Most folks know of Margaret Mead’s quote “never doubt that a small group of thoughtful, committed citizens can change the world…”
It’s a saying that we’ve heard dozens of times. But how many us have actually had an opportunity to see this in action – to observe in real-time the power of a collective spark catch fire?
Fortunately, in North Carolina, we all have the opportunity to witness this act of community transformation through a collaborated action – by observing and learning from some of the most unassuming and non-traditional of philanthropists.
They may not be the most financially established “donor,” or the most resourced or politically connected “giver.”
But they have an insight on how to change their neighborhoods, schools and communities that is unprecedented, undeniable and unbridled.
They’re the experts of addressing the issues facing youth in their communities.
They’ve lived firsthand the challenges and obstacles that come during these trying times. And like Margaret Mead, they believe in the power of change via action.
They’re as young as 14 and as old as 19, and they are changing their communities in real-time.
North Carolina is currently engaged in a powerful and unprecedented movement of youth giving through the North Carolina Youth Giving Network.
Through an intricate web of over public and private funders (such as the North Carolina Community Foundation), partners (like NCGives), and youth serving agencies (like N.C. Communities In Schools), the Youth Giving Network has engaged over 900 high-school-aged students in giving over 70,000 hours of service and granting over $300,000 in community funds since 2005.
And in turn, they’re turning heads in their communities.
This spring alone, 13 different youth philanthropy sites implemented a youth-conducted grantmaking process that provided young people with the direct opportunity to review and select the most promising and impactful social-change projects affecting their communities.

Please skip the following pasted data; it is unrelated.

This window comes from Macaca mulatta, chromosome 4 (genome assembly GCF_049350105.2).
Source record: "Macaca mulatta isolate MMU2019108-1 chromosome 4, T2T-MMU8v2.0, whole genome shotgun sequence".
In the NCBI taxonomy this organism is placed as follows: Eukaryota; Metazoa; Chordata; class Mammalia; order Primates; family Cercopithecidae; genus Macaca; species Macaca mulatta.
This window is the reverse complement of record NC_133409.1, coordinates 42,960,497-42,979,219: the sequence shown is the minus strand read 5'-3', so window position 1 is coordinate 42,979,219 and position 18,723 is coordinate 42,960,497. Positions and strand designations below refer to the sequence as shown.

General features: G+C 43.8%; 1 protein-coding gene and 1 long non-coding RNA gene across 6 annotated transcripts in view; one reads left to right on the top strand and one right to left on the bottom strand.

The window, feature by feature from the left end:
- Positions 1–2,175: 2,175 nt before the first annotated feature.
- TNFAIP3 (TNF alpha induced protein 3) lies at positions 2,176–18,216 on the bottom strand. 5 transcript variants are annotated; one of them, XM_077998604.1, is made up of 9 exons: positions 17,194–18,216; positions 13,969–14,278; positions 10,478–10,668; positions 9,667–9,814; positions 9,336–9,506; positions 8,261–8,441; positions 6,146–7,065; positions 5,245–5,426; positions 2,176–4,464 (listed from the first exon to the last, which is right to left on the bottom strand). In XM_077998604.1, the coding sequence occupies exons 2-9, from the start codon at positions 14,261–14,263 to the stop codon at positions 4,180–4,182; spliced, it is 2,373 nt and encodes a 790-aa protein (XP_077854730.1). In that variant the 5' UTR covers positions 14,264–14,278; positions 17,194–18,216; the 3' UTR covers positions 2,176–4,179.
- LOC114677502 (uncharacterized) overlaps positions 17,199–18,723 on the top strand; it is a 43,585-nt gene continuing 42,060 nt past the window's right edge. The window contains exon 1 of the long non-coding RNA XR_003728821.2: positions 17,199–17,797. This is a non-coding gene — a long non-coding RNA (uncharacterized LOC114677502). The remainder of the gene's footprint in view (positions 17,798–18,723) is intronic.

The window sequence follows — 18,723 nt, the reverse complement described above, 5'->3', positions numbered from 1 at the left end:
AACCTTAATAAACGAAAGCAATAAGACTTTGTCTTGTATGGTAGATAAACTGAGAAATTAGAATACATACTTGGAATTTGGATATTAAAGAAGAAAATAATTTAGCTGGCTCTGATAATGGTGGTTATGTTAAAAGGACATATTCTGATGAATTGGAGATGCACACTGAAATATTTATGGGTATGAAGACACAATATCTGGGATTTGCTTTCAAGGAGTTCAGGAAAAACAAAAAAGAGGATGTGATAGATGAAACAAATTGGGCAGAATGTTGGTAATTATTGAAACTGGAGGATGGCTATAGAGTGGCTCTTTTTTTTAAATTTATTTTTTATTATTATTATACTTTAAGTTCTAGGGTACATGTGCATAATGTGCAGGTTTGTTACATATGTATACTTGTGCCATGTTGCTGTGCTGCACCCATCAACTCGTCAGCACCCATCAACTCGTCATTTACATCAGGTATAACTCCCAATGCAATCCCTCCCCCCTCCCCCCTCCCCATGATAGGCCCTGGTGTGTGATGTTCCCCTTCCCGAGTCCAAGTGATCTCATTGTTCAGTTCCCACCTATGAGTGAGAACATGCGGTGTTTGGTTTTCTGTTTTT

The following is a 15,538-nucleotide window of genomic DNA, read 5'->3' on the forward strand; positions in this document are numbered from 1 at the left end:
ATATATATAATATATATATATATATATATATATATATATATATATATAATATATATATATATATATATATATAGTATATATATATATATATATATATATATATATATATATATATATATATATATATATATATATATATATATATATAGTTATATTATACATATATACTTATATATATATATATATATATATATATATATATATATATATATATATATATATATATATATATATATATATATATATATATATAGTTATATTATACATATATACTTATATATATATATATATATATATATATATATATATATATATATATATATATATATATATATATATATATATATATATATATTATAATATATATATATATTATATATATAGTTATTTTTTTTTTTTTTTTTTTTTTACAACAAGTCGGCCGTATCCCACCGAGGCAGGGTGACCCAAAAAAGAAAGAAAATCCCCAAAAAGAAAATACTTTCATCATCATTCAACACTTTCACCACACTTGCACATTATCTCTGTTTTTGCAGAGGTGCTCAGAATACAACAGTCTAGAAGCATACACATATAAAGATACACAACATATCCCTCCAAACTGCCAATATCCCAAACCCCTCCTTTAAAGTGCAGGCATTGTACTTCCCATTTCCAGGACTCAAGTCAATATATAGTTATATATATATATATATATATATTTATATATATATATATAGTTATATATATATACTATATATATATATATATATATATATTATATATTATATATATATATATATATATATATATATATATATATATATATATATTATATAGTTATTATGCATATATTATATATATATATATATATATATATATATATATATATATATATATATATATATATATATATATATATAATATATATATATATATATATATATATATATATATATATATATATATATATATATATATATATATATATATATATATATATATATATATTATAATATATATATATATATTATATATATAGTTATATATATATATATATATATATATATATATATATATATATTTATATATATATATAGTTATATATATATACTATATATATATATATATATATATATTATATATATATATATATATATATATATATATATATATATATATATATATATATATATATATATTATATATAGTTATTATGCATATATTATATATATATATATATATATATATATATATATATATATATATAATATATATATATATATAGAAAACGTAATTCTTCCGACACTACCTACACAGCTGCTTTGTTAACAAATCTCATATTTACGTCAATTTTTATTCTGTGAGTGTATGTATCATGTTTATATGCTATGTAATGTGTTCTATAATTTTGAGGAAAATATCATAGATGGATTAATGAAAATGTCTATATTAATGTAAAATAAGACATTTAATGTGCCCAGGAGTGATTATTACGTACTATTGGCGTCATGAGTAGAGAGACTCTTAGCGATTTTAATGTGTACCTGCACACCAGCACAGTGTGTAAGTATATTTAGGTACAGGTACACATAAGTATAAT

An unprecedented need of over $170,000 in grantmaking requests was received throughout the state – of which the members of the Youth Giving Network were challenged to review and assess knowing that they did not have access to enough resources to approve each request.
Rather, through an intensely competitive and comprehensive process, these youth experts eventually reached consensus to allocate a total of over $35,000 back to their communities.
And although $35,000 seems like a small number, it’s amazing to watch young people do a lot with so little, including the partial or full funding of youth ideas such as:
-A culinary-arts training and mentoring program for youth struggling in traditional education
-A student run “meals on wheels” to deliver food to unemployed and impoverished neighbors
-A youth facilitated donation store for low-income youth to receive free prom dresses
-A foster-care transition program to provide youth with basic supplies like toothbrushes and combs
-A youth cooking club to fund meals for families staying at a local homeless shelter
-A photo-journal mentoring project capturing experiences of youth immigrants
-A service camp bringing together Girl Scouts and youth with special needs
-Paint and books used to reinvigorate an after-school center
-A youth facilitated diversity forum to address stereotypes and cliques in schools
The work of “philanthropy” is not limited to the large financial donations of a wealthy few.
Rather, the purest form of philanthropy is found in the giving of us all – to channel our collective time, talent and treasure.
And if you ever wondered if it can really work – especially when the financial treasure is minimal, but the talent is great – just check out the giving that is occurring in North Carolina.
It’s happening all around us. And in 15 sites this year, it’s being done by our young people – a lot! Margaret Mead would be quite proud.
Eric Rowles is president of Leading to Change, a consultancy that operates the North Carolina Youth Giving Network. The network can be found online at http://www.ncyouthgiving.org/.